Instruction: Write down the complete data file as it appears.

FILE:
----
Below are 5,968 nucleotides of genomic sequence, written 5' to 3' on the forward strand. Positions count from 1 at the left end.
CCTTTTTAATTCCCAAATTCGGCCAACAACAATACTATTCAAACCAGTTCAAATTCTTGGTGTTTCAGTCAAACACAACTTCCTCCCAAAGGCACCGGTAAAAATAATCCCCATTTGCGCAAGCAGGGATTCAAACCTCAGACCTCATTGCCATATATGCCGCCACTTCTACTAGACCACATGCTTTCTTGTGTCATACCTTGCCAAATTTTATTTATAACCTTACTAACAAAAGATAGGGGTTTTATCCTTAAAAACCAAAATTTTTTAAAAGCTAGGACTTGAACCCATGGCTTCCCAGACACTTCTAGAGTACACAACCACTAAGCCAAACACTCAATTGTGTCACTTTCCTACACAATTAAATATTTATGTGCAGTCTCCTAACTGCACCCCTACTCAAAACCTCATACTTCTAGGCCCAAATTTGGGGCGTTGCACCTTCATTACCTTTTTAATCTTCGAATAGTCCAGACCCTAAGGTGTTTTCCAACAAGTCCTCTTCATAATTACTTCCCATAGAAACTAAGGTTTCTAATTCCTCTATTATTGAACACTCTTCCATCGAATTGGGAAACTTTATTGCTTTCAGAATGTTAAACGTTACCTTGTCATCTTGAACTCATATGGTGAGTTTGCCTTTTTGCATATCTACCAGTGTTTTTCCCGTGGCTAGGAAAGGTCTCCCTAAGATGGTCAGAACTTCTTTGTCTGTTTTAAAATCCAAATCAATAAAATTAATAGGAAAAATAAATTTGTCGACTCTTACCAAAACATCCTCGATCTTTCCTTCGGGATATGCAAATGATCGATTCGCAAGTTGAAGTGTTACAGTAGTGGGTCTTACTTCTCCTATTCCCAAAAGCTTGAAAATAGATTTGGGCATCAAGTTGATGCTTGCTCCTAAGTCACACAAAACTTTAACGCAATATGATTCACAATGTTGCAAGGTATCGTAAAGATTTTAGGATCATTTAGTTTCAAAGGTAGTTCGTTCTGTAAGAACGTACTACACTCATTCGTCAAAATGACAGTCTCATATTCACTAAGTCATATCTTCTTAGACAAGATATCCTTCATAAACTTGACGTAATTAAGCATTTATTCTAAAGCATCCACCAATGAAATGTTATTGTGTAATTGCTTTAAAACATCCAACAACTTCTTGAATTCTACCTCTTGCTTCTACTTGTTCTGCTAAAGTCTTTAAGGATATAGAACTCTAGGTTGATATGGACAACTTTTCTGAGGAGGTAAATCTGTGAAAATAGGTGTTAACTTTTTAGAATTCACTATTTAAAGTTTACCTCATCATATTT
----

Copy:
Below are 5,968 nucleotides of genomic sequence, written 5' to 3' on the forward strand. Positions count from 1 at the left end.
CCTTTTTAATTCCCAAATTCGGCCAACAACAATACTATTCAAACCAGTTCAAATTCTTGGTGTTTCAGTCAAACACAACTTCCTCCCAAAGGCACCGGTAAAAATAATCCCCATTTGCGCAAGCAGGGATTCAAACCTCAGACCTCATTGCCATATATGCCGCCACTTCTACTAGACCACATGCTTTCTTGTGTCATACCTTGCCAAATTTTATTTATAACCTTACTAACAAAAGATAGGGGTTTTATCCTTAAAAACCAAAATTTTTTAAAAGCTAGGACTTGAACCCATGGCTTCCCAGACACTTCTAGAGTACACAACCACTAAGCCAAACACTCAATTGTGTCACTTTCCTACACAATTAAATATTTATGTGCAGTCTCCTAACTGCACCCCTACTCAAAACCTCATACTTCTAGGCCCAAATTTGGGGCGTTGCACCTTCATTACCTTTTTAATCTTCGAATAGTCCAGACCCTAAGGTGTTTTCCAACAAGTCCTCTTCATAATTACTTCCCATAGAAACTAAGGTTTCTAATTCCTCTATTATTGAACACTCTTCCATCGAATTGGGAAACTTTATTGCTTTCAGAATGTTAAACGTTACCTTGTCATCTTGAACTCATATGGTGAGTTTGCCTTTTTGCATATCTACCAGTGTTTTTCCCGTGGCTAGGAAAGGTCTCCCTAAGATGGTCAGAACTTCTTTGTCTGTTTTAAAATCCAAATCAATAAAATTAATAGGAAAAATAAATTTGTCGACTCTTACCAAAACATCCTCGATCTTTCCTTCGGGATATGCAAATGATCGATTCGCAAGTTGAAGTGTTACAGTAGTGGGTCTTACTTCTCCTATTCCCAAAAGCTTGAAAATAGATTTGGGCATCAAGTTGATGCTTGCTCCTAAGTCACACAAAACTTTAACGCAATATGATTCACAATGTTGCAAGGTATCGTAAAGATTTTAGGATCATTTAGTTTCAAAGGTAGTTCGTTCTGTAAGAACGTACTACACTCATTCGTCAAAATGACAGTCTCATATTCACTAAGTCATATCTTCTTAGACAAGATATCCTTCATAAACTTGACGTAATTAAGCATTTATTCTAAAGCATCCACCAATGAAATGTTATTGTGTAATTGCTTTAAAACATCCAACAACTTCTTGAATTCTACCTCTTGCTTCTACTTGTTCTGCTAAAGTCTTTAAGGATATAGAACTCTAGGTTGATATGGACAACTTTTCTGAGGAGGTAAATCTGTGAAAATAGGTGTTAACTTTTTAGAATTCACTATTTAAAGTTTACCTCATCATATTT